(see also Meningitis.)
Neonatal bacterial meningitis is inflammation of the meninges due to bacterial invasion. Signs are those of sepsis, CNS irritation (eg, lethargy, seizures, vomiting, irritability [particularly paradoxical irritability], nuchal rigidity, a bulging or full fontanelle), and cranial nerve abnormalities. Diagnosis is by lumbar puncture. Treatment is with antibiotics.
Neonatal bacterial meningitis occurs in 2/10,000 full-term and 2/1,000 low-birth-weight (LBW) neonates, with a male predominance. It occurs in about 15% of neonates with sepsis and occasionally occurs in isolation.
The predominant pathogens are
Enterococci, nonenterococcal group D streptococci, α-hemolytic streptococci, and other gram-negative enteric organisms (eg, Klebsiella sp, Enterobacter sp, Citrobacter diversus) also are pathogens. Haemophilus influenzae type b, Neisseria meningitidis, and Streptococcus pneumoniae have been reported as causes.
Neonatal bacterial meningitis most frequently results from the bacteremia that occurs with neonatal sepsis; the higher the colony count in the blood culture, the higher the risk of meningitis. Neonatal bacterial meningitis may also result from scalp lesions, particularly when developmental defects lead to communication between the skin surface and the subarachnoid space, which predisposes to thrombophlebitis of the diploic veins. Rarely, there is direct extension to the CNS from a contiguous otic focus (eg, otitis media).
Symptoms and Signs
Frequently, only those findings typical of neonatal sepsis (eg, temperature instability, respiratory distress, jaundice, apnea) are manifest. CNS signs (eg, lethargy, seizures [particularly focal], vomiting, irritability) more specifically suggest neonatal bacterial meningitis. So-called paradoxical irritability, in which cuddling and consoling by a parent irritates rather than comforts the neonate, is more specific for the diagnosis. A bulging or full fontanelle occurs in about 25% and nuchal rigidity in only 15%. The younger the patient, the less common are these findings. Cranial nerve abnormalities (particularly those involving the 3rd, 6th, and 7th nerves) may also be present.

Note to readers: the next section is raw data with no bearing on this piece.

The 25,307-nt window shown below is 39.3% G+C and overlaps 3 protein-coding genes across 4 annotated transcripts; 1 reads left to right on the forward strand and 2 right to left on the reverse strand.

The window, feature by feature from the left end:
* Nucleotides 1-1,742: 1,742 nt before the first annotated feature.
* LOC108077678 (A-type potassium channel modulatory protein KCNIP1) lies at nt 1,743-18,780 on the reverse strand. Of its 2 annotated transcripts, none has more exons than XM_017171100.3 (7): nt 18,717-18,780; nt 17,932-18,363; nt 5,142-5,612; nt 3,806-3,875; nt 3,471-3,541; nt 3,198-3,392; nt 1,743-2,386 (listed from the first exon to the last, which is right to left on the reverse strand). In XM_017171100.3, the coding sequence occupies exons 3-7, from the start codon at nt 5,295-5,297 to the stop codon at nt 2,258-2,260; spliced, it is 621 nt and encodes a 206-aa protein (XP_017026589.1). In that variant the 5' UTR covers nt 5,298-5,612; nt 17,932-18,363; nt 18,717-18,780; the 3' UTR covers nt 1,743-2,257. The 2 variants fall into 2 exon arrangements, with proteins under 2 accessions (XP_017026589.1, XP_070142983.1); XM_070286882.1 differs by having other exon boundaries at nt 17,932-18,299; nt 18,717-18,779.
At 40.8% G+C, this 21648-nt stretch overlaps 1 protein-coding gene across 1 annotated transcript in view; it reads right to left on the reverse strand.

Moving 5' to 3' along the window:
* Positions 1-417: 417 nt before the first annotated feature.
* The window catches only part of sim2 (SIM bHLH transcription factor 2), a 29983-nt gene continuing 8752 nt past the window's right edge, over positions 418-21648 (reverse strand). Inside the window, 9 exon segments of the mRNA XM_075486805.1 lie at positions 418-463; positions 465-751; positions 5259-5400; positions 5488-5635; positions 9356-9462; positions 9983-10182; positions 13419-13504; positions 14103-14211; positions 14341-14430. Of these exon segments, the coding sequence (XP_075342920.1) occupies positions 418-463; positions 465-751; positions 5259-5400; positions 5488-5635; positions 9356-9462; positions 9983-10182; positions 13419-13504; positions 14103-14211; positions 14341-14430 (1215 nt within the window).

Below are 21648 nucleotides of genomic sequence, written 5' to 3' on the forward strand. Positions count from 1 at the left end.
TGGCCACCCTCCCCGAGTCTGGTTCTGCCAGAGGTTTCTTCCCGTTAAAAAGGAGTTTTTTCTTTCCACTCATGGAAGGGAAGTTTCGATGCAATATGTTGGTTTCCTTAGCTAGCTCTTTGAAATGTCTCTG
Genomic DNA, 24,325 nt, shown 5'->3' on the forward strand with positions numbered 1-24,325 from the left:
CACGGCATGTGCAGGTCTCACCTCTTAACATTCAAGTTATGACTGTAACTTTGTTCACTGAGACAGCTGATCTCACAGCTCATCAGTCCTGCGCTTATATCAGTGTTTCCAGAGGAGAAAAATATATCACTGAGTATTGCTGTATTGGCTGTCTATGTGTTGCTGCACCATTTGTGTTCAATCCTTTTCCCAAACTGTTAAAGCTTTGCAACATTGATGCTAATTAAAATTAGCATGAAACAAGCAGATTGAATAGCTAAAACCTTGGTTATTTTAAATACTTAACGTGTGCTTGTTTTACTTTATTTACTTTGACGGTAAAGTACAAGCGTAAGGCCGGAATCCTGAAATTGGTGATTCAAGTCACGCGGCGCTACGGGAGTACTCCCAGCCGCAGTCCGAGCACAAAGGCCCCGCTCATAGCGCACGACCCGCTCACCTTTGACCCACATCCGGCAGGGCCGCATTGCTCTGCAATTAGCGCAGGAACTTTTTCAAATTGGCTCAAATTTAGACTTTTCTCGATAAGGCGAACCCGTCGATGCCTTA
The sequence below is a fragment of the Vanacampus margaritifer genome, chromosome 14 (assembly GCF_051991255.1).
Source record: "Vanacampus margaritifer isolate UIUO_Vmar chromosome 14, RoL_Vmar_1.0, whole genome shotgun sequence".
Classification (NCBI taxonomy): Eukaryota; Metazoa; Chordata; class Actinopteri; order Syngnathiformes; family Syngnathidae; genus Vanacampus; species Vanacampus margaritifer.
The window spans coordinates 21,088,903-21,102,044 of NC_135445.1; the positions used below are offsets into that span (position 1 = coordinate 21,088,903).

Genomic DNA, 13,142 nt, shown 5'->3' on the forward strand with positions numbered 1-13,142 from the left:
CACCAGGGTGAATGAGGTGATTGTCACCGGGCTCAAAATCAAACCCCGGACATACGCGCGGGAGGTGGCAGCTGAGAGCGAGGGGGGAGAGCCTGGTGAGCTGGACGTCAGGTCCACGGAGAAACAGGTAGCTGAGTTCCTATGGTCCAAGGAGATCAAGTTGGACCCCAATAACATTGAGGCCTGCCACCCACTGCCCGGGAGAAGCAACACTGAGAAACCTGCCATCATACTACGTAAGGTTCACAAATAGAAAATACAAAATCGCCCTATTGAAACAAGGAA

Meningitis due to GBS may occur in the first week of life, accompanying early-onset neonatal sepsis and frequently manifesting initially as a systemic illness with prominent respiratory signs. Often, however, GBS meningitis occurs after this period (most commonly in the first 3 mo of life) as an isolated illness characterized by absence of antecedent obstetric or perinatal complications and the presence of more specific signs of meningitis (eg, fever, lethargy, seizures).
Ventriculitis frequently accompanies neonatal bacterial meningitis, particularly when caused by gram-negative enteric bacilli. Organisms that cause meningitis together with severe vasculitis, particularly C. diversus and Cronobacter (formerly Enterobacter) sakazakii, are likely to cause cysts and abscesses. Pseudomonas aeruginosa,E. coli K1, and Serratia sp also may cause brain abscesses. An early clinical sign of brain abscess is increased intracranial pressure (ICP), commonly manifested by vomiting, a bulging fontanelle, and sometimes enlarging head size. Deterioration in an otherwise stable neonate with meningitis suggests progressive increased ICP caused by abscess or hydrocephalus, or rupture of an abscess into the ventricular system.